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Gang Wei Beijing Key Laboratory of Diabetes Research and Care, Department of Endocrinology, Beijing Diabetes Institute, Beijing Tongren Hospital, Capital Medical University, Beijing, China
Key Laboratory of Environmental Pollution Monitoring and Disease Control, Ministry of Education, Guizhou Medical University, Guiyang, China
Key Laboratory of Pollution Exposure and Health Intervention of Zhejiang Province, Hangzhou, China
Department of Endocrinology and Metabolism, Shanghai Fourth People's Hospital Affiliated to Tongji University School of Medicine, Shanghai, China

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Juan-Juan Zhu Beijing Key Laboratory of Diabetes Research and Care, Department of Endocrinology, Beijing Diabetes Institute, Beijing Tongren Hospital, Capital Medical University, Beijing, China

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Feng-Jie Shen Beijing Key Laboratory of Diabetes Research and Care, Department of Endocrinology, Beijing Diabetes Institute, Beijing Tongren Hospital, Capital Medical University, Beijing, China

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Rong-Rong Xie Beijing Key Laboratory of Diabetes Research and Care, Department of Endocrinology, Beijing Diabetes Institute, Beijing Tongren Hospital, Capital Medical University, Beijing, China

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Chen-Yang Zhang Beijing Key Laboratory of Diabetes Research and Care, Department of Endocrinology, Beijing Diabetes Institute, Beijing Tongren Hospital, Capital Medical University, Beijing, China

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Yuan Wang Beijing Key Laboratory of Diabetes Research and Care, Department of Endocrinology, Beijing Diabetes Institute, Beijing Tongren Hospital, Capital Medical University, Beijing, China

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Ting-Ting Shi Beijing Key Laboratory of Diabetes Research and Care, Department of Endocrinology, Beijing Diabetes Institute, Beijing Tongren Hospital, Capital Medical University, Beijing, China

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Xi Cao Beijing Key Laboratory of Diabetes Research and Care, Department of Endocrinology, Beijing Diabetes Institute, Beijing Tongren Hospital, Capital Medical University, Beijing, China

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Xin Ding Beijing Obstetrics and Gynecology Hospital, Capital Medical University, Beijing Maternal and Child Health Care Hospital, Beijing, China

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Jin-Kui Yang Beijing Key Laboratory of Diabetes Research and Care, Department of Endocrinology, Beijing Diabetes Institute, Beijing Tongren Hospital, Capital Medical University, Beijing, China

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Pregnancy requires metabolic adaptations in order to meet support fetal growth with nutrient availability. In this study, the influence of pregnancy on metabolically active organs (adipose tissues in particular) was investigated. Our results showed that maternal weight and adipose mass presented dynamic remodeling in the periparturient mice. Meanwhile, pregnancy mice displayed obvious glucose intolerance and insulin resistance in late pregnancy as compared to non-pregnancy, which were partially reversed at parturition. Further analyses revealed that different fat depots exhibited site-specific adaptions of morphology and functionality as pregnancy advanced. Brown and inguinal white adipose tissue (BAT and IngWAT) exhibited obviously decreased thermogenic activity; by contrast, gonadal white adipose tissue (GonWAT) displayed remarkably increased lipid mobilization. Notably, we found that mammary gland differentiation was enhanced in IngWAT, followed by BAT but not in GonWAT. These result indicated that brown and white adipose tissues might synergistically play a crucial role in maintaining the maximum of energy supply for mother and fetus, which facilitates the mammary duct luminal epithelium development as well as the growth and development of fetus. Accompanied with adipose adaptation, however, our results revealed that the liver and pancreas also displayed significant metabolic adaptability, which together tended to trigger the risk of maternal metabolic diseases. Importantly, pregnancy-dependent obesity in our mice model resembled the disturbed metabolic phenotypes of pregnant women such as hyperglyceridemia and hypercholesterolemia. Our findings in this study could provide valuable clues for better understanding the underlying mechanisms of metabolic maladaptation and facilitate the development of the prevention and treatment of metabolic diseases.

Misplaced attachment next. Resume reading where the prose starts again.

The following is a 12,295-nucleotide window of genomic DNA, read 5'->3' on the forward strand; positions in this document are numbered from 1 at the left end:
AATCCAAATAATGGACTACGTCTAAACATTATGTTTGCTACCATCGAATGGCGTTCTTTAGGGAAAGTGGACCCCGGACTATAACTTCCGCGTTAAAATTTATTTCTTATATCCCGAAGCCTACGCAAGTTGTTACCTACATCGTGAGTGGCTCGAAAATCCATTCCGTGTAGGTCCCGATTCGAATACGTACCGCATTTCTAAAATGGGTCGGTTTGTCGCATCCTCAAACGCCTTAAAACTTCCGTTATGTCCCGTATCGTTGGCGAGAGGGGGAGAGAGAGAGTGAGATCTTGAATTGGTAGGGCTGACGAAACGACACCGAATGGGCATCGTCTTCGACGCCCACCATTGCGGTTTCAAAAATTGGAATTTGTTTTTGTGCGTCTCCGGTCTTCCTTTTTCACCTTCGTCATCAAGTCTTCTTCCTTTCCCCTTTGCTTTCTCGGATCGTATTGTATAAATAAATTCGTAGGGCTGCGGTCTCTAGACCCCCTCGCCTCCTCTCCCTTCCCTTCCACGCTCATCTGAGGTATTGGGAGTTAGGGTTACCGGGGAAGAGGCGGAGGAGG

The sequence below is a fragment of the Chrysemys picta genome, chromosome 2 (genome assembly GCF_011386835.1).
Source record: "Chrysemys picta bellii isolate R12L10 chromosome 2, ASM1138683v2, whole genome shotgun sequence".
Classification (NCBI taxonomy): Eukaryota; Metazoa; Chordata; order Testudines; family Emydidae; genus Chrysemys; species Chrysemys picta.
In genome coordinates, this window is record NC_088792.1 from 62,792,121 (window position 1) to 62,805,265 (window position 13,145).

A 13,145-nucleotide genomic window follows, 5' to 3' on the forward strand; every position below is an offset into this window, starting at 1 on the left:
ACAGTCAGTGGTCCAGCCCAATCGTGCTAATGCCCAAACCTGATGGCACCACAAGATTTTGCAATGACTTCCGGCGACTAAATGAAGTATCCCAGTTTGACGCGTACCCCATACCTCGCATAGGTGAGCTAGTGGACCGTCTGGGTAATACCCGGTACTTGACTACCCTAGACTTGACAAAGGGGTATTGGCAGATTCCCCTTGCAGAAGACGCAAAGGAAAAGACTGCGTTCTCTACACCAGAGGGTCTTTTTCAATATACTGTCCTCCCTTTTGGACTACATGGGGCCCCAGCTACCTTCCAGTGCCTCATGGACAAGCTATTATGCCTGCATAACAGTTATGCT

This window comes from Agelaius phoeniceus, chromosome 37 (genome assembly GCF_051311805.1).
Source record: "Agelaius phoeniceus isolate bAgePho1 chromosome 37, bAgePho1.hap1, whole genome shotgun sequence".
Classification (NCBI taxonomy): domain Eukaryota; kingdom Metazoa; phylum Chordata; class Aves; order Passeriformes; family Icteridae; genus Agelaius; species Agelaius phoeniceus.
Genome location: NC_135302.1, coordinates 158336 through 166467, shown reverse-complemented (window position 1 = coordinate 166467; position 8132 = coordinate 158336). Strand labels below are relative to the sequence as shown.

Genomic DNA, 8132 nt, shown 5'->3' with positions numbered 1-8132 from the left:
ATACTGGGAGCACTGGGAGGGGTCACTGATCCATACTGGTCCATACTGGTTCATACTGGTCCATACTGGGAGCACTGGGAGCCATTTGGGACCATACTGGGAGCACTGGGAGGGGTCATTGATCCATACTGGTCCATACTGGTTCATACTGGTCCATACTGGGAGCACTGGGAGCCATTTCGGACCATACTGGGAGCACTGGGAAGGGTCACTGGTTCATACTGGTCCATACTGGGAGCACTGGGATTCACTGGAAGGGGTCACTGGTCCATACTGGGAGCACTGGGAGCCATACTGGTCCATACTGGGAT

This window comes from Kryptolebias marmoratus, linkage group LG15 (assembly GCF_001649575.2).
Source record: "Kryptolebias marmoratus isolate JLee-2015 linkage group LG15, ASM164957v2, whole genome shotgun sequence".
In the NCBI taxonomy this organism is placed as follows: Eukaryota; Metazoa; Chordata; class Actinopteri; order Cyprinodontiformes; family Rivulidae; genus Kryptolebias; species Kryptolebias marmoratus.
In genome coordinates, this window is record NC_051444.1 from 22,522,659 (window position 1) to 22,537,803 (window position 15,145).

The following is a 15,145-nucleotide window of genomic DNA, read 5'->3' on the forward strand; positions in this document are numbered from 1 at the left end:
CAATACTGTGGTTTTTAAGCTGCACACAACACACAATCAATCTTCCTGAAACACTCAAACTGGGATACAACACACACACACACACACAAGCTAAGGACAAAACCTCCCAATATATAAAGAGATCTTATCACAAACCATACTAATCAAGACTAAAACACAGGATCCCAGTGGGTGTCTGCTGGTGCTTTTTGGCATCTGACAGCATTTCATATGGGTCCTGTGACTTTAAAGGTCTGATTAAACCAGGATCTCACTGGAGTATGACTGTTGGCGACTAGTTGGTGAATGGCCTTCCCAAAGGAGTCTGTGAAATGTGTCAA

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Yan Jin Department of Physiology and Pathophysiology, University of Manitoba, Winnipeg, Manitoba, Canada

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Jessica S Jarmasz Department of Biochemistry and Medical Genetics, University of Manitoba, Winnipeg, Manitoba, Canada

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Shakila Sultana Department of Physiology and Pathophysiology, University of Manitoba, Winnipeg, Manitoba, Canada

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Luis Cordero-Monroy Canadian Centre for Agri-Food Research in Health and Medicine, St. Boniface Albrechtsen Research Centre, Winnipeg, Manitoba, Canada

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Carla G Taylor Department of Physiology and Pathophysiology, University of Manitoba, Winnipeg, Manitoba, Canada
Canadian Centre for Agri-Food Research in Health and Medicine, St. Boniface Albrechtsen Research Centre, Winnipeg, Manitoba, Canada
Department of Food and Human Nutritional Sciences, University of Manitoba, Winnipeg, Manitoba, Canada

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Peter Zahradka Department of Physiology and Pathophysiology, University of Manitoba, Winnipeg, Manitoba, Canada